In any event, at no stage did anyone say that the hospital could not or should not go ahead with it until the aftermath of the election and the discussions and negotiations around the formation of Government. Then, hey presto, it was decided to undertake another review. The result is that the second catheterisation laboratory has not been approved. This put the Minister of State, Deputy Halligan, in a difficult position. He was caricatured and, to some extent, parodied by others as not being effective enough in pursuing the issue. I would have thought the decision-making processes in Government would have been refined in the context of the composition of Government to help better decision-making on the issue, especially since decisions apply to particular Ministers of State.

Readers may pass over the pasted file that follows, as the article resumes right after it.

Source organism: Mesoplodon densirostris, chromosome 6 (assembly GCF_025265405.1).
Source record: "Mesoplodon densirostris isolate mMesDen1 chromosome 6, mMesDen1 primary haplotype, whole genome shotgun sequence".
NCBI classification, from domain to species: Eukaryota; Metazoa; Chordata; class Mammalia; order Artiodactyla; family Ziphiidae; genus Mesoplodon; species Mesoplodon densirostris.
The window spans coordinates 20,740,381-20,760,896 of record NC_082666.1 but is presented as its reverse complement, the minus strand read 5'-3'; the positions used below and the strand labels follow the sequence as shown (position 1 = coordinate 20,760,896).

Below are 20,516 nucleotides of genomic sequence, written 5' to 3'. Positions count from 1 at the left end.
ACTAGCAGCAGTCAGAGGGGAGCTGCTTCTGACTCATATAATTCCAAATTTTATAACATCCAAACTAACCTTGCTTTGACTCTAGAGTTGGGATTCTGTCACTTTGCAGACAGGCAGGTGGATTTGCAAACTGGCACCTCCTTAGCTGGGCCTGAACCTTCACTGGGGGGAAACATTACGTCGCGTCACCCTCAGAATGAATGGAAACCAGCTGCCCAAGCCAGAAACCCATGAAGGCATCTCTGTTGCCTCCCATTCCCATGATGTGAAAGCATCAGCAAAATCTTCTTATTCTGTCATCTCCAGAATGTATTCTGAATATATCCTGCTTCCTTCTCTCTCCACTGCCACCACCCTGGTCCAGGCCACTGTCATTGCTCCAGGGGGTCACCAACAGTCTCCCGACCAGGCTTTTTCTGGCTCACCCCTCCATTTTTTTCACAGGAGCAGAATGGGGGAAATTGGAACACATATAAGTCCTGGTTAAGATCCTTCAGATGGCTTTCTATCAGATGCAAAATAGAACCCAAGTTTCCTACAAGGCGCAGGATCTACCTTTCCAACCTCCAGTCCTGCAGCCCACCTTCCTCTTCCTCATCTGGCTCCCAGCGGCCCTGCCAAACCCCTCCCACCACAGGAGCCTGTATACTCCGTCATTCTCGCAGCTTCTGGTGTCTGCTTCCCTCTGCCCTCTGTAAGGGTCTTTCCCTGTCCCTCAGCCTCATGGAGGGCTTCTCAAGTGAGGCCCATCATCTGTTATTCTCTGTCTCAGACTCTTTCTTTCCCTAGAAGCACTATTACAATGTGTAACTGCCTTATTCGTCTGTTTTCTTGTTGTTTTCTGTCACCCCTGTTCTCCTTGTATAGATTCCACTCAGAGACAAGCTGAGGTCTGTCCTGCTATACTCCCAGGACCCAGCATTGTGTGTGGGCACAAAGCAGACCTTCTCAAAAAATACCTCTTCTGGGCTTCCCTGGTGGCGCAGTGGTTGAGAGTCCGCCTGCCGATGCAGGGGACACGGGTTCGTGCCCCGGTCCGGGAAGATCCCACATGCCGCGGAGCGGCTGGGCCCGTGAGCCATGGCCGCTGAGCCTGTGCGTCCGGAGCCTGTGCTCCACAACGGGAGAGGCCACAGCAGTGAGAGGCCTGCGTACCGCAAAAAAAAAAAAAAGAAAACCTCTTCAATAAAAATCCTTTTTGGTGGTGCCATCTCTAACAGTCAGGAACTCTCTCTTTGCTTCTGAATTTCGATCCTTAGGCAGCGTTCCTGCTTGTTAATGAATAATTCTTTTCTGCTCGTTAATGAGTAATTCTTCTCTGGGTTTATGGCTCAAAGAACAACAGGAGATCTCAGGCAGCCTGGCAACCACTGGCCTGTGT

Can the Taoiseach confirm the number of delegation orders in respect of statutory responsibilities that have been issued at this stage? Can the Taoiseach outline whether other delegation orders have yet to be made or whether others are in the process of being made but have not yet been executed? Can the Taoiseach indicate the position?
I read a report recently to the effect that Ministers of State were deemed to be powerless. As I pointed out to Deputy Martin, all Ministers of State have responsibility. Some have been assigned by statutory delegation order and others have been allocated with responsibilities for particular areas. For example, there are two Ministers of State in the Department of Foreign Affairs and Trade, Deputies McHugh and Dara Murphy. The Minister of State, Deputy McHugh, has special responsibility for the diaspora and international development. The Minister of State, Deputy Dara Murphy, has responsibility for European affairs and data protection. He works at the Departments of Foreign Affairs and Trade and the Taoiseach.